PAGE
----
James Ishmael Ford
The other day I wrote a brief reflection in defense of atheists. I noted that the high profile of the New Atheists aside, and the misleading concentration of nontheists within both Unitarian Universalist and Buddhists in my circles making nontheists seem more numerous than they are, in reality atheists are a beleaguered minority. They suffer all sorts of insult and injury for their world view and having the temerity to speak it out loud. I observed how often atheism itself, that is the examination of whether there is a deity and the conclusion in a rejection of deity, is ignored in favor of accusing atheists of being bad people. Specifically, I was inspired to my small rant by a recent essay making the rounds in my social media circles. As I read it the argument being presented was the old canard that atheists are obnoxious, and besides that only the affluent can “afford” to be atheists. Said without reference to the truth or not of the atheist proposition. I’ve said what I want to say about that.
Then a friend on Facebook brought up a frequently cited concern about atheism. Without God, where is one’s ethics going to come from? This is a perennial question, of course. People have over the ages made all sorts of comments about how nonbelievers are untrustworthy. Without the hope of future reward or fear of future punishment, why would people be good? You don’t have to look hard to find people who want to exclude atheists from juries for just this reason.
Now, I think it is a second order question. It doesn’t address the challenge of atheism, whether there is a deity. And, I’m sure my friend and most theists wouldn’t want to argue that belief in a deity whether true or not is a moral necessity. It suggests people are wolves, but must be convinced they’re sheep for the common good. It reduces theism to being a mechanism for social control.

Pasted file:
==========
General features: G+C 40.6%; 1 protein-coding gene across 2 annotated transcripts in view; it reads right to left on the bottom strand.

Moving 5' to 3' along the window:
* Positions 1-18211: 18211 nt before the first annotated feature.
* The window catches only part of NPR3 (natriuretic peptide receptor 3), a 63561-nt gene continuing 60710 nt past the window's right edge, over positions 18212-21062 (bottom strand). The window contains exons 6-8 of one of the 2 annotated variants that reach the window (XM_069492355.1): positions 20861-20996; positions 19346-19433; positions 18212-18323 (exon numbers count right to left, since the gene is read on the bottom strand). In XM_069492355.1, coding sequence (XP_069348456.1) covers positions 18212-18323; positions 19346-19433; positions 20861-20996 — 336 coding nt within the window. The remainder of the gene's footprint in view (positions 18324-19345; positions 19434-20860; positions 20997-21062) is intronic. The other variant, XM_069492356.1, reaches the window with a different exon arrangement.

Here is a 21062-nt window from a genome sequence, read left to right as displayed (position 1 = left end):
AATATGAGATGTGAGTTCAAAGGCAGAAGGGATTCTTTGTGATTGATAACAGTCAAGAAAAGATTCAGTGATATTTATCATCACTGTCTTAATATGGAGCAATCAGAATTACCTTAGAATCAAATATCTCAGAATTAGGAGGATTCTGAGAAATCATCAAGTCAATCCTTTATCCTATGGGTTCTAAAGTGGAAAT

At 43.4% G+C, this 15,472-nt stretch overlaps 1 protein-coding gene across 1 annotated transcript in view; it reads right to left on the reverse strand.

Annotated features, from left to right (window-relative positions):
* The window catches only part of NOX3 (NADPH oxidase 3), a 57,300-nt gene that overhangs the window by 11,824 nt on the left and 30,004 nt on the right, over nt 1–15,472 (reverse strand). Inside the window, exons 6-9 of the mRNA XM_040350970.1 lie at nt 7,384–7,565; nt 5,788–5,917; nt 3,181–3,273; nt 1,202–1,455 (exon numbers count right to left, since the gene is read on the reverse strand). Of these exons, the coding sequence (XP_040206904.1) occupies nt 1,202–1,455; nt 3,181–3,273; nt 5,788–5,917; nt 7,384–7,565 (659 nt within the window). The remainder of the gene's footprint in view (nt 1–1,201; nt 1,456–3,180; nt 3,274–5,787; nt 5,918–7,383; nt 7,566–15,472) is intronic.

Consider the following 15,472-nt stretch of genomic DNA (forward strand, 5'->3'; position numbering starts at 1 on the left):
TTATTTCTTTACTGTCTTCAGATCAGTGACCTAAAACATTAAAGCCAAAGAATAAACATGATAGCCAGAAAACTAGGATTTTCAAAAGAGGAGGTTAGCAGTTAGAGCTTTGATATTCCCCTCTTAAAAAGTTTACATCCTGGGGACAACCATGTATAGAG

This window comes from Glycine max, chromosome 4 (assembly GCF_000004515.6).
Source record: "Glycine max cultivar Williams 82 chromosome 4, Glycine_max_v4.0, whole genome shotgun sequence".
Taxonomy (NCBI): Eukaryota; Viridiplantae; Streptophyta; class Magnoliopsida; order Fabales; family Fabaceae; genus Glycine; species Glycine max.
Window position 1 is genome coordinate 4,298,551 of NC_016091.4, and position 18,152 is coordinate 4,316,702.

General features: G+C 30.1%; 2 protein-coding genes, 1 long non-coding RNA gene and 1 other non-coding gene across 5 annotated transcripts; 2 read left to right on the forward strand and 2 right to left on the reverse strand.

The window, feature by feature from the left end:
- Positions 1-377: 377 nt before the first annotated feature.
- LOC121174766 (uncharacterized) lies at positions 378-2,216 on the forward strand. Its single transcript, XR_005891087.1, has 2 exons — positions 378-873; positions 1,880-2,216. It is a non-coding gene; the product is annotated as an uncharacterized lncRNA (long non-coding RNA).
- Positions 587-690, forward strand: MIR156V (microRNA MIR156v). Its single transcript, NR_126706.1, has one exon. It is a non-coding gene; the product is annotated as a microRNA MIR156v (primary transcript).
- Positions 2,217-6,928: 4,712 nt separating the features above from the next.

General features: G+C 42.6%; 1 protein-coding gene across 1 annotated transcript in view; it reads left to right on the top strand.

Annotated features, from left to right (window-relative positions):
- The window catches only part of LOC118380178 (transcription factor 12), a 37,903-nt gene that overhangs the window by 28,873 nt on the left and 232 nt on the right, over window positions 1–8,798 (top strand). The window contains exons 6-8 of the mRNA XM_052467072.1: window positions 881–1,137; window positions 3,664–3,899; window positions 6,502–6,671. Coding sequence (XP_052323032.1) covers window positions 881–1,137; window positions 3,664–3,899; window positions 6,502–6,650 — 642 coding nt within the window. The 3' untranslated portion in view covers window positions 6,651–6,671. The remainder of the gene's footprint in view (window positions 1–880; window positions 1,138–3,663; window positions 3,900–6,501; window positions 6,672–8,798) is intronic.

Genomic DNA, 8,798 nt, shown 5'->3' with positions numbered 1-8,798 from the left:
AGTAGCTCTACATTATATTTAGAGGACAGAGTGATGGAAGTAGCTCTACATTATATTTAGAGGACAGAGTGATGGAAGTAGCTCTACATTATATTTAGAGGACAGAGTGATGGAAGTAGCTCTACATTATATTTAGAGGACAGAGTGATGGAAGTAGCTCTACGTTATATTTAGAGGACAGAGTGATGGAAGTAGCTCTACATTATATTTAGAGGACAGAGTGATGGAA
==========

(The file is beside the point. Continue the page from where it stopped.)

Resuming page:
But, while I feel this has nothing to do with the question of whether there is a god or are gods, the question itself carries within it something important.
And that is a sense of good, a need for something good, a visceral thing rising in human hearts.
By most common usage I am an atheist. I prefer nontheist as I’m not angry and the word atheism is I suspect irretrievably contaminated by association with aggressiveness. Now, I totally understand why atheists are not always pleasant. And I note that simply saying there is no god, not that I think there is no god, but that there is no god is heard pretty much always as aggression by those who believe. In part, I think, because the theist position stands on very shaky ground. Rather for me on the face of it the idea of a deity with a human-like consciousness intervening in history is an embarrassingly obvious projection of human desire into the sky. This god has ceased to be even vaguely interesting to me.
But without a necessary reference to a deity with a human like consciousness I am fully engaged in the world itself as sacred, as holy.
As are any number of nontheists. As, I’m moderately sure, are people who prefer the term atheist. Atheism does not equate nihilism.
For where I stand, a philosopher might characterize what I believe to be true as pantheism. I freely acknowledge how I am profoundly moved by much of the spiritual literature of the west characterized as mystical. And for me there are traditional uses of the word God that I believe true. But, I also note that as long as there has been pantheism there have been those who say it really isn’t significantly different than atheism.
Whatever, my point here is we don’t need to posit a deity that directs the cosmos to have a sense of sacred, a sense of connection, and a sense of obligation and a call to action.
That said, I’m as concerned with the good as anyone.
So, to my friend who is concerned with the ethics of nontheists, I’d say two things. First, don’t worry. In practice theists and nontheists don’t seem to be a whole lot different from each other. Some are good, some are not.
And, second, if you’re interested in a nontheistic approach to the good, I’d say there are many. My last book If You’e Lucky, Your Heart Will Break spends a lot of time on the questions of how we might best live our lives and the nitty gritty of what that actually looks like.